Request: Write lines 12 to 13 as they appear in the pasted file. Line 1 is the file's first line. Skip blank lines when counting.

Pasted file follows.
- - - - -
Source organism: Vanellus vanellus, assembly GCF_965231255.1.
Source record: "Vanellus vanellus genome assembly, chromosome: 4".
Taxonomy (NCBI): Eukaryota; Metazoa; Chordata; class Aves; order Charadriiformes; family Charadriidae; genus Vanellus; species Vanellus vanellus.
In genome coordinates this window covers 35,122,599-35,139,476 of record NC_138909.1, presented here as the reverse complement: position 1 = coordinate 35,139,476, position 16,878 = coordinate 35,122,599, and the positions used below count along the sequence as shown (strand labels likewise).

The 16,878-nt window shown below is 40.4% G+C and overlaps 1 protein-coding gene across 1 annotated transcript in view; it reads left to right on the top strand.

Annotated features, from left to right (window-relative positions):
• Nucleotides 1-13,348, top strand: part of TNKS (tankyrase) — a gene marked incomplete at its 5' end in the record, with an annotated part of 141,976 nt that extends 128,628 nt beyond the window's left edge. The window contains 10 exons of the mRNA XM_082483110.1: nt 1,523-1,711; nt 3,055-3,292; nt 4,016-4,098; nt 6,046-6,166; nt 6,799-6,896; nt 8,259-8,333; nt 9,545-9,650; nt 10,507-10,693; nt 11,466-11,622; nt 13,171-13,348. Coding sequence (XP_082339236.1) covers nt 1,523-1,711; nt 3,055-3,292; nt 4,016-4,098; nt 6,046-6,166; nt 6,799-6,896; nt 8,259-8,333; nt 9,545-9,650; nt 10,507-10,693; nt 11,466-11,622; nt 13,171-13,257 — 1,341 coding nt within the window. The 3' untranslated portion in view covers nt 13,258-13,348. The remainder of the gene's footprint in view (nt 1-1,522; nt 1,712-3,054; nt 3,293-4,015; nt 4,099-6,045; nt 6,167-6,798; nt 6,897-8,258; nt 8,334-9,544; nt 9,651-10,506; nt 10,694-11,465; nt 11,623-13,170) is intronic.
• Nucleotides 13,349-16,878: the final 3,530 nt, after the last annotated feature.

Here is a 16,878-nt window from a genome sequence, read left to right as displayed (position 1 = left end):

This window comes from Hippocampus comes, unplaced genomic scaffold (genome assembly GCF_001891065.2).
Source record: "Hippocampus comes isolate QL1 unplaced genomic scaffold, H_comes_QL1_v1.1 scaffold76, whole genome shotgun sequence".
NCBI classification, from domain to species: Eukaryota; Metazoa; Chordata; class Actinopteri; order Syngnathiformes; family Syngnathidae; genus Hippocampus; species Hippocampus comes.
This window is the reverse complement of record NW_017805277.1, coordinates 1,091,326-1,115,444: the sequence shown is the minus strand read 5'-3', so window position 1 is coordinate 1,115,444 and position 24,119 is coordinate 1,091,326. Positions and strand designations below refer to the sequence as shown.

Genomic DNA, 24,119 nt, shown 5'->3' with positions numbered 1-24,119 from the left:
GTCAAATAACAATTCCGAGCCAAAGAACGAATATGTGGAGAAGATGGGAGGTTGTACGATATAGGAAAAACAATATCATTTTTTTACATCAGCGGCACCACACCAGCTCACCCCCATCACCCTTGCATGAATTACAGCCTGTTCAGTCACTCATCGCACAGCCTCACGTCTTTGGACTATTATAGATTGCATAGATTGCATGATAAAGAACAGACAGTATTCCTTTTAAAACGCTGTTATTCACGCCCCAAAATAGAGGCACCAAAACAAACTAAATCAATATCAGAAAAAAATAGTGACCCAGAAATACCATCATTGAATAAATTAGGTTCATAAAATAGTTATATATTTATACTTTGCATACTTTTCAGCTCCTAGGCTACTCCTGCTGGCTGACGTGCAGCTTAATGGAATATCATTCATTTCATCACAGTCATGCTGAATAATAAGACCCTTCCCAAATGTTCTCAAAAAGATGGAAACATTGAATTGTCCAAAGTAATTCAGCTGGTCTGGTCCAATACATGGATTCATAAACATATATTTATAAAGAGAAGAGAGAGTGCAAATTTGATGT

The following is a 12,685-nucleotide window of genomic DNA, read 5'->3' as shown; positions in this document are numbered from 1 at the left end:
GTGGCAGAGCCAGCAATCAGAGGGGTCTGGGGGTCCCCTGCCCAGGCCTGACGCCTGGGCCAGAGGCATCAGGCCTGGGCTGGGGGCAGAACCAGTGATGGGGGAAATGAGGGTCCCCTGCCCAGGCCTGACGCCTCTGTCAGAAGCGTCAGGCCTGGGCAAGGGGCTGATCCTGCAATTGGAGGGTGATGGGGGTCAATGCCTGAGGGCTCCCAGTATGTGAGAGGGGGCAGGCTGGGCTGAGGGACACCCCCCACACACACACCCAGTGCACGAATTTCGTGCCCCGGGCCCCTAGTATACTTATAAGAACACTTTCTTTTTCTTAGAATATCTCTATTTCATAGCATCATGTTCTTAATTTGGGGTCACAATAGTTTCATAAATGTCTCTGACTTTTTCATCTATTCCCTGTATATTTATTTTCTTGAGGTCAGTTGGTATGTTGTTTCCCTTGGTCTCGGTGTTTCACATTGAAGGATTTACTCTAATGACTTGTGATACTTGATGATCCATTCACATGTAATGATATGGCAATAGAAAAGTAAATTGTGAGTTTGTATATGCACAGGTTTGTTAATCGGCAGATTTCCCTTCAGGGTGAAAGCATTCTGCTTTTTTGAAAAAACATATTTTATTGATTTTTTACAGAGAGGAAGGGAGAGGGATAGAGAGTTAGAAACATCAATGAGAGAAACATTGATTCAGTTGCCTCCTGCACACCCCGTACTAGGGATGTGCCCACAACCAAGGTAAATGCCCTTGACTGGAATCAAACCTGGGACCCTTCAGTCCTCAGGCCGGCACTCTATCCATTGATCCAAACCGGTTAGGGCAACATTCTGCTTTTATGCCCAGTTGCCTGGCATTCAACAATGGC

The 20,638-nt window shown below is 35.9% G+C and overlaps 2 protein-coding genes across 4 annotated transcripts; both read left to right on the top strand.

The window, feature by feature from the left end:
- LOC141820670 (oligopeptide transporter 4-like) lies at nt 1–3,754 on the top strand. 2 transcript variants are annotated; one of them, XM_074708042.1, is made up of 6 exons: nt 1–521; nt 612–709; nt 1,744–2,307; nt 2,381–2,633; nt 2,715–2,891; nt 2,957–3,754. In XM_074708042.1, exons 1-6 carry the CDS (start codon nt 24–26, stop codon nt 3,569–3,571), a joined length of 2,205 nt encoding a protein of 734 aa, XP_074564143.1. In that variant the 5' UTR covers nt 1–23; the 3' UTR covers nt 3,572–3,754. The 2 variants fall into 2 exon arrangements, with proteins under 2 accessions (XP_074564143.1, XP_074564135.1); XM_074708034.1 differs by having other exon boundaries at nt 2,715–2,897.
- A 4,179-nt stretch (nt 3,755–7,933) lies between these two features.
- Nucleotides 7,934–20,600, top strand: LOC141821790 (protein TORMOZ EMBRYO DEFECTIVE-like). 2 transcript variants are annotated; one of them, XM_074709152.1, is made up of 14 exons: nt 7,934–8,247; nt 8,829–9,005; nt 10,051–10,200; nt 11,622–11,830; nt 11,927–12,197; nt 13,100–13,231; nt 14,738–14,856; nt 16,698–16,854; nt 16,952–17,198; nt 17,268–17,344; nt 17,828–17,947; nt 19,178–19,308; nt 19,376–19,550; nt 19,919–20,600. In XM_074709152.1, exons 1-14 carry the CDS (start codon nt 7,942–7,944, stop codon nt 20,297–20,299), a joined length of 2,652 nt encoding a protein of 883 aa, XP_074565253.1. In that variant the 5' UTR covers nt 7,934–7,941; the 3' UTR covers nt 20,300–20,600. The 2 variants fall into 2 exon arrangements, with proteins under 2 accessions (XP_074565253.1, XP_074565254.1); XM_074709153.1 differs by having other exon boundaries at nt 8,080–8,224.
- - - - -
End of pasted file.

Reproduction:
NCBI classification, from domain to species: Eukaryota; Metazoa; Chordata; class Actinopteri; order Syngnathiformes; family Syngnathidae; genus Hippocampus; species Hippocampus comes.
This window is the reverse complement of record NW_017805277.1, coordinates 1,091,326-1,115,444: the sequence shown is the minus strand read 5'-3', so window position 1 is coordinate 1,115,444 and position 24,119 is coordinate 1,091,326. Positions and strand designations below refer to the sequence as shown.